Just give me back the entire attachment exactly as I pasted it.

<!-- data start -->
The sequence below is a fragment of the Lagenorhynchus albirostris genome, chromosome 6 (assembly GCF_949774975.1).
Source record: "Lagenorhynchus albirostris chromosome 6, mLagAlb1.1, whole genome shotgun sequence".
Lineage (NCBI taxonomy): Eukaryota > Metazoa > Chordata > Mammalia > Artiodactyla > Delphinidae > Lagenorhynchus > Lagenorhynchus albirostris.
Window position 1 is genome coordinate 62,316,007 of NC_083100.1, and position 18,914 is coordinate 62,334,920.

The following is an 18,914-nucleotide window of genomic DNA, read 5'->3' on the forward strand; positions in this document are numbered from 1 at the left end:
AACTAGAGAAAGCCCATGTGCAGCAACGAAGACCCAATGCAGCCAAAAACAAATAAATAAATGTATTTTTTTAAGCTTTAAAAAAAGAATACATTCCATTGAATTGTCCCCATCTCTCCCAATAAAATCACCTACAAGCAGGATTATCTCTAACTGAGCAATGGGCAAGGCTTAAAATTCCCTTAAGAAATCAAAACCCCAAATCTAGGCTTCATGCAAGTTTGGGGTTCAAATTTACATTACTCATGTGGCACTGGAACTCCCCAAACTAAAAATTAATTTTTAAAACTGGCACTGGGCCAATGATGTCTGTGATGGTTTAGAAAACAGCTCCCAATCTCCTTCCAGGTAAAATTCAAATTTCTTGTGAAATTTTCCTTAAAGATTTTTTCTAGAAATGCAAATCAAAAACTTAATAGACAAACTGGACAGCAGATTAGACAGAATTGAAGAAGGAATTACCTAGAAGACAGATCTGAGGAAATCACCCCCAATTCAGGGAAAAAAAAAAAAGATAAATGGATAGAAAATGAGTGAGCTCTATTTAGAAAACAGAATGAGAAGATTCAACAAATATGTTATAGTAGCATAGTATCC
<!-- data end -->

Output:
The sequence below is a fragment of the Lagenorhynchus albirostris genome, chromosome 6 (assembly GCF_949774975.1).
Source record: "Lagenorhynchus albirostris chromosome 6, mLagAlb1.1, whole genome shotgun sequence".
Lineage (NCBI taxonomy): Eukaryota > Metazoa > Chordata > Mammalia > Artiodactyla > Delphinidae > Lagenorhynchus > Lagenorhynchus albirostris.
Window position 1 is genome coordinate 62,316,007 of NC_083100.1, and position 18,914 is coordinate 62,334,920.

The following is an 18,914-nucleotide window of genomic DNA, read 5'->3' on the forward strand; positions in this document are numbered from 1 at the left end:
AACTAGAGAAAGCCCATGTGCAGCAACGAAGACCCAATGCAGCCAAAAACAAATAAATAAATGTATTTTTTTAAGCTTTAAAAAAAGAATACATTCCATTGAATTGTCCCCATCTCTCCCAATAAAATCACCTACAAGCAGGATTATCTCTAACTGAGCAATGGGCAAGGCTTAAAATTCCCTTAAGAAATCAAAACCCCAAATCTAGGCTTCATGCAAGTTTGGGGTTCAAATTTACATTACTCATGTGGCACTGGAACTCCCCAAACTAAAAATTAATTTTTAAAACTGGCACTGGGCCAATGATGTCTGTGATGGTTTAGAAAACAGCTCCCAATCTCCTTCCAGGTAAAATTCAAATTTCTTGTGAAATTTTCCTTAAAGATTTTTTCTAGAAATGCAAATCAAAAACTTAATAGACAAACTGGACAGCAGATTAGACAGAATTGAAGAAGGAATTACCTAGAAGACAGATCTGAGGAAATCACCCCCAATTCAGGGAAAAAAAAAAAAGATAAATGGATAGAAAATGAGTGAGCTCTATTTAGAAAACAGAATGAGAAGATTCAACAAATATGTTATAGTAGCATAGTATCC